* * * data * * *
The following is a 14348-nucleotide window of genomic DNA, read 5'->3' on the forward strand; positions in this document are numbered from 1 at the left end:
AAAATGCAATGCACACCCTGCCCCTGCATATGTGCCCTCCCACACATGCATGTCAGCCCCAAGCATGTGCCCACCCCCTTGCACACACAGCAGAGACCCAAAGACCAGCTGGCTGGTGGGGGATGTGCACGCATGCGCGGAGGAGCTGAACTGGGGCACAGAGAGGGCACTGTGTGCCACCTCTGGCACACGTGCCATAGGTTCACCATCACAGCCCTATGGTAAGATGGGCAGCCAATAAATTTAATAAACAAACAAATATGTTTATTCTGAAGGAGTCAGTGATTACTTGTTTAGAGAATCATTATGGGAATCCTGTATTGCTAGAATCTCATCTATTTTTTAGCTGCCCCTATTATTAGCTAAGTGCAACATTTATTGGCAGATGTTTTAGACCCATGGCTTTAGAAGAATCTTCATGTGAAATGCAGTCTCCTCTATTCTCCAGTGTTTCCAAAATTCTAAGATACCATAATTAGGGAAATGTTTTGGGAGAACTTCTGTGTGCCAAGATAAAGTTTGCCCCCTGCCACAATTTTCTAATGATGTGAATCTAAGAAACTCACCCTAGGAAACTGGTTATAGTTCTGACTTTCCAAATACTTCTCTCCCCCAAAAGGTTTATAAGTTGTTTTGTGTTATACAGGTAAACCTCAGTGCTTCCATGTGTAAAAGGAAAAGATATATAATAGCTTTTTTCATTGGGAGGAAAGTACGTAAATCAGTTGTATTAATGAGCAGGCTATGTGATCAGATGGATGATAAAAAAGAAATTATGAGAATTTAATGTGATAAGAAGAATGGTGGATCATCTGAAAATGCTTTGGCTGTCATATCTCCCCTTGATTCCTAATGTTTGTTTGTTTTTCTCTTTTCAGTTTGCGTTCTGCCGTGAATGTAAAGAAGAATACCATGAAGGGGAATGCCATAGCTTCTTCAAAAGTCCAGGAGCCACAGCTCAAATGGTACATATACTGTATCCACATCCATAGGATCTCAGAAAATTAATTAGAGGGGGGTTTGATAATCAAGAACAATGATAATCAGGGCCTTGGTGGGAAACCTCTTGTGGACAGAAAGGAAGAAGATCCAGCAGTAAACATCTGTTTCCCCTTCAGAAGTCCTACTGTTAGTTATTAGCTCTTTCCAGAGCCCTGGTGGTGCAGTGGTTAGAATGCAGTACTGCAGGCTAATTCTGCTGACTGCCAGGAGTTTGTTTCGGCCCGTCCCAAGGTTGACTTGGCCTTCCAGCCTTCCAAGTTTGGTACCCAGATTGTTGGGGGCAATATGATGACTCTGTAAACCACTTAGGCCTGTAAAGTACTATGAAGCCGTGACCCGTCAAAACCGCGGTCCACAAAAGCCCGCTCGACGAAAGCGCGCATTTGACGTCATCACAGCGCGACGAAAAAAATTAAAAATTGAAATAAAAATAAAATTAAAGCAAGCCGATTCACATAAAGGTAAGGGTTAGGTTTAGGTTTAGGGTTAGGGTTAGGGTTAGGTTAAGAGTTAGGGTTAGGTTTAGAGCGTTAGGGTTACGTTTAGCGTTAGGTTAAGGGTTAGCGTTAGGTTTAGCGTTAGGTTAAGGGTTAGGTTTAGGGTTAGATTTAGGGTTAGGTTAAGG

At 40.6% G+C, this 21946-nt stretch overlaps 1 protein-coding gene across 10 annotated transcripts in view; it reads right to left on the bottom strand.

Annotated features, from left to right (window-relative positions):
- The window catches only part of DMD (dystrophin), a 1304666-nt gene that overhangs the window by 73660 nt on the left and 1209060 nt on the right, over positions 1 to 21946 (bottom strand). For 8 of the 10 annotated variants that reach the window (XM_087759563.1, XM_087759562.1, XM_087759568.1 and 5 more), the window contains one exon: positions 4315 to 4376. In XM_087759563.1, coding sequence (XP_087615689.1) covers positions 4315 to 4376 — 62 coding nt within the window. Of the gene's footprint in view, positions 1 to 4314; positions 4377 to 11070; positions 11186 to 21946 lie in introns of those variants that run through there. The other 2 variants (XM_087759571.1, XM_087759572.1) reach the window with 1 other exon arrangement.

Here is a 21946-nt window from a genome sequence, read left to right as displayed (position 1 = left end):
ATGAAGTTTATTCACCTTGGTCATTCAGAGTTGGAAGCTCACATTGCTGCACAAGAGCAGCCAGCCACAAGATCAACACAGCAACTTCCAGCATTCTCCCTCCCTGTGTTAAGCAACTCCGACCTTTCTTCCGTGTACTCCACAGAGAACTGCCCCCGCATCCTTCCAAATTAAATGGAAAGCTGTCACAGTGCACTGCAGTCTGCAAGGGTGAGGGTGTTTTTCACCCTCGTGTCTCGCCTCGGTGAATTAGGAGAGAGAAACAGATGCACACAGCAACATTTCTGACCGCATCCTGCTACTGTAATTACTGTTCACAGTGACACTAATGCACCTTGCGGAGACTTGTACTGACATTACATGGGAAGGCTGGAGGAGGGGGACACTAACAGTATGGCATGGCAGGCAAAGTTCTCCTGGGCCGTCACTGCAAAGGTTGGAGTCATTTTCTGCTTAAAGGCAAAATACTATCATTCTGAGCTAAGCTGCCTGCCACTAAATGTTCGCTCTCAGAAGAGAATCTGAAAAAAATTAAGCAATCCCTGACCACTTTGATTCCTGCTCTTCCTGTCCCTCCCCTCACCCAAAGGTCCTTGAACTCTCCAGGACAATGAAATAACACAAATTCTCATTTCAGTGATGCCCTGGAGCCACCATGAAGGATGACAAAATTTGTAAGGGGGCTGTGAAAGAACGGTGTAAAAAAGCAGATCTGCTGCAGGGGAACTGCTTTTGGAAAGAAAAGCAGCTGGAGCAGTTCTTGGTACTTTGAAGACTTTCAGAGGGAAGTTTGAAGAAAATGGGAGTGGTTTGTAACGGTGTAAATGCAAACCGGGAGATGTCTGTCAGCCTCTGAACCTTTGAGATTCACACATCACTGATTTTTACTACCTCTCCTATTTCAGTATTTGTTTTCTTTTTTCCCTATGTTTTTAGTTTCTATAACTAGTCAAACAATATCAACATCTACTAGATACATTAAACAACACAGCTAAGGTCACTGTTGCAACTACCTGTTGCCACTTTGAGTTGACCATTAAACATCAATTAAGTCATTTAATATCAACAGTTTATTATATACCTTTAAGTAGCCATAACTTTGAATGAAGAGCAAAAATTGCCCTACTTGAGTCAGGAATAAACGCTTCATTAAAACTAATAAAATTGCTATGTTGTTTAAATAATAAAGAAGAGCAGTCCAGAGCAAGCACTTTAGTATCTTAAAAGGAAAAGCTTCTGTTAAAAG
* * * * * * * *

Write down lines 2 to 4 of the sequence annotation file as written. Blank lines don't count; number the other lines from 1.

AAAATGCAATGCACACCCTGCCCCTGCATATGTGCCCTCCCACACATGCATGTCAGCCCCAAGCATGTGCCCACCCCCTTGCACACACAGCAGAGACCCAAAGACCAGCTGGCTGGTGGGGGATGTGCACGCATGCGCGGAGGAGCTGAACTGGGGCACAGAGAGGGCACTGTGTGCCACCTCTGGCACACGTGCCATAGGTTCACCATCACAGCCCTATGGTAAGATGGGCAGCCAATAAATTTAATAAACAAACAAATATGTTTATTCTGAAGGAGTCAGTGATTACTTGTTTAGAGAATCATTATGGGAATCCTGTATTGCTAGAATCTCATCTATTTTTTAGCTGCCCCTATTATTAGCTAAGTGCAACATTTATTGGCAGATGTTTTAGACCCATGGCTTTAGAAGAATCTTCATGTGAAATGCAGTCTCCTCTATTCTCCAGTGTTTCCAAAATTCTAAGATACCATAATTAGGGAAATGTTTTGGGAGAACTTCTGTGTGCCAAGATAAAGTTTGCCCCCTGCCACAATTTTCTAATGATGTGAATCTAAGAAACTCACCCTAGGAAACTGGTTATAGTTCTGACTTTCCAAATACTTCTCTCCCCCAAAAGGTTTATAAGTTGTTTTGTGTTATACAGGTAAACCTCAGTGCTTCCATGTGTAAAAGGAAAAGATATATAATAGCTTTTTTCATTGGGAGGAAAGTACGTAAATCAGTTGTATTAATGAGCAGGCTATGTGATCAGATGGATGATAAAAAAGAAATTATGAGAATTTAATGTGATAAGAAGAATGGTGGATCATCTGAAAATGCTTTGGCTGTCATATCTCCCCTTGATTCCTAATGTTTGTTTGTTTTTCTCTTTTCAGTTTGCGTTCTGCCGTGAATGTAAAGAAGAATACCATGAAGGGGAATGCCATAGCTTCTTCAAAAGTCCAGGAGCCACAGCTCAAATGGTACATATACTGTATCCACATCCATAGGATCTCAGAAAATTAATTAGAGGGGGGTTTGATAATCAAGAACAATGATAATCAGGGCCTTGGTGGGAAACCTCTTGTGGACAGAAAGGAAGAAGATCCAGCAGTAAACATCTGTTTCCCCTTCAGAAGTCCTACTGTTAGTTATTAGCTCTTTCCAGAGCCCTGGTGGTGCAGTGGTTAGAATGCAGTACTGCAGGCTAATTCTGCTGACTGCCAGGAGTTTGTTTCGGCCCGTCCCAAGGTTGACTTGGCCTTCCAGCCTTCCAAGTTTGGTACCCAGATTGTTGGGGGCAATATGATGACTCTGTAAACCACTTAGGCCTGTAAAGTACTATGAAGCCGTGACCCGTCAAAACCGCGGTCCACAAAAGCCCGCTCGACGAAAGCGCGCATTTGACGTCATCACAGCGCGACGAAAAAAATTAAAAATTGAAATAAAAATAAAATTAAAGCAAGCCGATTCACATAAAGGTAAGGGTTAGGTTTAGGTTTAGGGTTAGGGTTAGGGTTAGGTTAAGAGTTAGGGTTAGGTTTAGAGCGTTAGGGTTACGTTTAGCGTTAGGTTAAGGGTTAGCGTTAGGTTTAGCGTTAGGTTAAGGGTTAGGTTTAGGGTTAGATTTAGGGTTAGGTTAAGG

At 40.6% G+C, this 21946-nt stretch overlaps 1 protein-coding gene across 10 annotated transcripts in view; it reads right to left on the bottom strand.

Annotated features, from left to right (window-relative positions):